Investing in shares can be a rewarding hobby, but for a novice investor getting started might seem daunting.
I’m in Wilmslow in Cheshire to meet four friends - all keen investors. And they meet here are the Unicorn pub once a month to share investment ideas. Let’s go and meet them.
Christine: “When we started in 1996 it was an absolutely fantastic time to start buying and being interested in shares because the market was just romping up. I remember thinking at the time the market is a money-making machine, why did I not know about this before? Why has it taken me so long to discover it?”
Emma-Lou: “Going back 23 years, if I can ask you, what would you tell yourself 23 years ago that you know now that you wish you’d known then about investing in shares?”
Christine: “To start with I would have been cautious. The more you know about the market, the more that alters your attitude to risk because when you’re familiar with something you don’t feel that it’s as risky as you might have when you first started.”
Glynn: “Once you get into a club and you get pooling of ideas, it broadens your horizons and you start to learn. I think learning is the big plus of the whole thing”
Andrew: “My advice to say to my grandchildren would be to start early. To me that’s what I regret - that I didn’t really start any serious investing until probably in my mid to late thirties. Compounding, as I think Einstein said, is the eighth wonder of the world.”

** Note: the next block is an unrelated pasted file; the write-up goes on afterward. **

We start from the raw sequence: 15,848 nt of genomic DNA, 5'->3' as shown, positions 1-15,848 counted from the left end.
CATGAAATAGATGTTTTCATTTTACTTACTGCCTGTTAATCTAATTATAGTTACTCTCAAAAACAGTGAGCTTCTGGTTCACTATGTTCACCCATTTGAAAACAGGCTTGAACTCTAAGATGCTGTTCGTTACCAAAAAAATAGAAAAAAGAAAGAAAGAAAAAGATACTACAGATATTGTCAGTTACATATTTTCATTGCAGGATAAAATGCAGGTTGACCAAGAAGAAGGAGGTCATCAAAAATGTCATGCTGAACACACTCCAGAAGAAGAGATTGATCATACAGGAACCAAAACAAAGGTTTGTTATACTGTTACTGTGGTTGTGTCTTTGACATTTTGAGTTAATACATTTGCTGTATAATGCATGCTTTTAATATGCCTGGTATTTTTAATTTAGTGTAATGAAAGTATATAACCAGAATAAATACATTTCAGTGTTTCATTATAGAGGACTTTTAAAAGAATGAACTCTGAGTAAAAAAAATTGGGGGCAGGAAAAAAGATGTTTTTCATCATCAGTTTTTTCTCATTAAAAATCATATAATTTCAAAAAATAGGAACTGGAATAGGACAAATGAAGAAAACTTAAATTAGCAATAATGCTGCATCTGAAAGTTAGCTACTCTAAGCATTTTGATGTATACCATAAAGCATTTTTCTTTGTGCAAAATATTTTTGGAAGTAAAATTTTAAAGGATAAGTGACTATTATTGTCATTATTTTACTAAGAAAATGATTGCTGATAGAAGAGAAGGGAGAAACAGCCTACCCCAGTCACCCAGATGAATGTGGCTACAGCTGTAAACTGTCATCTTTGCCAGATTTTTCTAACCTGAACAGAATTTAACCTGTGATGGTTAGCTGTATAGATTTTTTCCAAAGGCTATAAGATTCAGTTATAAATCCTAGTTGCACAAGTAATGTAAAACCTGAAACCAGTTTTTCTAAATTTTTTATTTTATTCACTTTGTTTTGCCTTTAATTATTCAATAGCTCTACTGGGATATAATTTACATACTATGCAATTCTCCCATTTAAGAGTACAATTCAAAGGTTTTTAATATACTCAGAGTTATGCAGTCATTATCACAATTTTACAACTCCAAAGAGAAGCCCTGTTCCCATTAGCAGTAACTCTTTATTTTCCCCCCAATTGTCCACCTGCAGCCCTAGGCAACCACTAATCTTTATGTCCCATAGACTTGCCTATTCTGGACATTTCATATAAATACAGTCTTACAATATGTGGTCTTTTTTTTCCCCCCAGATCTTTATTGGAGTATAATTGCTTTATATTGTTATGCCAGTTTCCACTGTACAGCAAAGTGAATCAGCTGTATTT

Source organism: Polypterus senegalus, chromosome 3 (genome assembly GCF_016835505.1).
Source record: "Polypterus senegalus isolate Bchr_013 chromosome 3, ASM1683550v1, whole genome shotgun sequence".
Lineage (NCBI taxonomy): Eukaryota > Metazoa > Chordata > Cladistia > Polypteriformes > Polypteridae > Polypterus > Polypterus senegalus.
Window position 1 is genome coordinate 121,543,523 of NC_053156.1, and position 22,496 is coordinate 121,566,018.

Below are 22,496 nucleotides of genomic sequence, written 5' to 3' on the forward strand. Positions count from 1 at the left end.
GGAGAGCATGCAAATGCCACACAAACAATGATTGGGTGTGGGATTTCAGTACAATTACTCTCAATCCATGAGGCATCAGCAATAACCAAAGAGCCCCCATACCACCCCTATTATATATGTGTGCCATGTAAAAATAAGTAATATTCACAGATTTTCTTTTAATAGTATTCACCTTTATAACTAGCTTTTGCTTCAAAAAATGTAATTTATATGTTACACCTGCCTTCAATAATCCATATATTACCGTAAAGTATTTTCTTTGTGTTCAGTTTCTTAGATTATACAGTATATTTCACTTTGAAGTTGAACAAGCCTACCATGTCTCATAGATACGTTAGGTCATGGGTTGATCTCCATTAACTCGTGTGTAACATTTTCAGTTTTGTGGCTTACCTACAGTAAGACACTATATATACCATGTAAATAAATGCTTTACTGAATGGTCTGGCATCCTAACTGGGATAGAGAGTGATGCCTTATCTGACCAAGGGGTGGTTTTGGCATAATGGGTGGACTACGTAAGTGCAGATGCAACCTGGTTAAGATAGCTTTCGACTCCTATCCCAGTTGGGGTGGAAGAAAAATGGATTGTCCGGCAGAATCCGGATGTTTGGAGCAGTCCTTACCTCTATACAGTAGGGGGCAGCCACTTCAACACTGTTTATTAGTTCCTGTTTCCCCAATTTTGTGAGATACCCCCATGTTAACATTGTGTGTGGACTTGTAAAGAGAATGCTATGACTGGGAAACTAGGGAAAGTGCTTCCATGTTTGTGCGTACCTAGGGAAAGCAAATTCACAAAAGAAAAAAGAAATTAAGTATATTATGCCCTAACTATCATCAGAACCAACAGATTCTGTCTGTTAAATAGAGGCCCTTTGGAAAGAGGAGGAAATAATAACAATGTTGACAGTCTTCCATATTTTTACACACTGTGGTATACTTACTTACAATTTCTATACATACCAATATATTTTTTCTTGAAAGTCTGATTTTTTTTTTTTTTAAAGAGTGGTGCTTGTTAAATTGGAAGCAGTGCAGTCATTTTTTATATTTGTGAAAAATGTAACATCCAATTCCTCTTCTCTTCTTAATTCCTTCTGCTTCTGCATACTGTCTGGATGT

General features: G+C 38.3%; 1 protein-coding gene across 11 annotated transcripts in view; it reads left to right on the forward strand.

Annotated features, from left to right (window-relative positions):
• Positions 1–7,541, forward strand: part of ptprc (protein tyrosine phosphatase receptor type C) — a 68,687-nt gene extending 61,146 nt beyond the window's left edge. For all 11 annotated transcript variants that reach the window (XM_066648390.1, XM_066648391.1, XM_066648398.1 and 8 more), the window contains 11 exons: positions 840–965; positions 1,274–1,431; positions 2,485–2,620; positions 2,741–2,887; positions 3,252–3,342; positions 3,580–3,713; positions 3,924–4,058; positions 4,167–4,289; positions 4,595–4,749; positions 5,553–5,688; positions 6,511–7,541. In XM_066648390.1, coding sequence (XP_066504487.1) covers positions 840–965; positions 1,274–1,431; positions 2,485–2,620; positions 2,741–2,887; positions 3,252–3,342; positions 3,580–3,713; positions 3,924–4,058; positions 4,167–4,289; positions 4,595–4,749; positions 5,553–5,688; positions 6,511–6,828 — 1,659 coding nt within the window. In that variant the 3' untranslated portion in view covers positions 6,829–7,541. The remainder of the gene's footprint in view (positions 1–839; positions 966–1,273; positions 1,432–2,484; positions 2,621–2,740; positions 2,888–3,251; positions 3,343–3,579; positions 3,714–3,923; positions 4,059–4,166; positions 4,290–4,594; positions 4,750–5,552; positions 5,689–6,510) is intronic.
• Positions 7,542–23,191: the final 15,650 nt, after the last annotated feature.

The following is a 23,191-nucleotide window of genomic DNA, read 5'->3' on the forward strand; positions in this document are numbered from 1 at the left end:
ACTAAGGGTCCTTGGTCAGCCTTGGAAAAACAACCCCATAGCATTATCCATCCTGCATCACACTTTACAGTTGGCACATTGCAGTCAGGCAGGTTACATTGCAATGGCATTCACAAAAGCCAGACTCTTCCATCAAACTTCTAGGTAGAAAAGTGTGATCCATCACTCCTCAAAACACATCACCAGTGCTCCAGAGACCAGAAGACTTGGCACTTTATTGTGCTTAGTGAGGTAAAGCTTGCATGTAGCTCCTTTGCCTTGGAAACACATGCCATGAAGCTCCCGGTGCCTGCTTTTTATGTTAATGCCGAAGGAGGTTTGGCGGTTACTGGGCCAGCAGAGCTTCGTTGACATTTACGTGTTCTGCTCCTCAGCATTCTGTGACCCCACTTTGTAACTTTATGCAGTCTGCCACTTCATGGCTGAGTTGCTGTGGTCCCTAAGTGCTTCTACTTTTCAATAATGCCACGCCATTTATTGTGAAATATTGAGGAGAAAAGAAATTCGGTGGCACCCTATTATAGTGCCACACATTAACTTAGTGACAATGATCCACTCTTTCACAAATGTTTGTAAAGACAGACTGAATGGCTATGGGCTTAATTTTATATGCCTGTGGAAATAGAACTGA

Christine: “Women are much more likely to hold on to investments to keep them longer to research them quite carefully, be very careful about what they buy in the first place but hold on to them rather than doing too much buying and selling and that strikes me as being quite a good idea because you also hear that time in the market is better than timing the market, because timing the market is really difficult, almost impossible really.”
Glynn: “Yes I mean very often we’re looking perhaps we’ve got several investment proposals and we haven’t sufficient cash to fund them all so we’ll then look hard at the portfolio and say is there anything there that’s underperforming.”
Christine: “What we also do though is quite often add more money to existing holdings if they’re doing well and that’s related to the tip that you hear quite often of running your winners and cutting your losses. If you find that you have a winner, why not put more money into it and just watch it.”
John: “We also have a watch list and because we are a bit guilty of having shares on the watch list and we just watch them go up.”
All: “We do, yes.”
John: “But it does help sometimes, we know somebody’s come up with a suggestion we’re not quite sure so we leave it on for a couple of months, see how it goes and then make a decision later on.”
Christine: “We did that with Fever-Tree actually, we had it on the watch list for about four months and during that time it made seven hundred and seventy pounds or it would have if we’d bought it and we sold it thinking that it had gone up too much and it was too risky, that’s why we sold it and it just continued going up. We’ve seen two really serious bear markets and we have survived both of them.”
Emma-Lou: “So plenty of investment successes to toast as well.”
All: “Yes absolutely, Cheers to that!”
So as we’ve seen, getting together with like-minded friends to share ideas can make you a better investor. Good food and good company add to the magic - with or without the unicorn.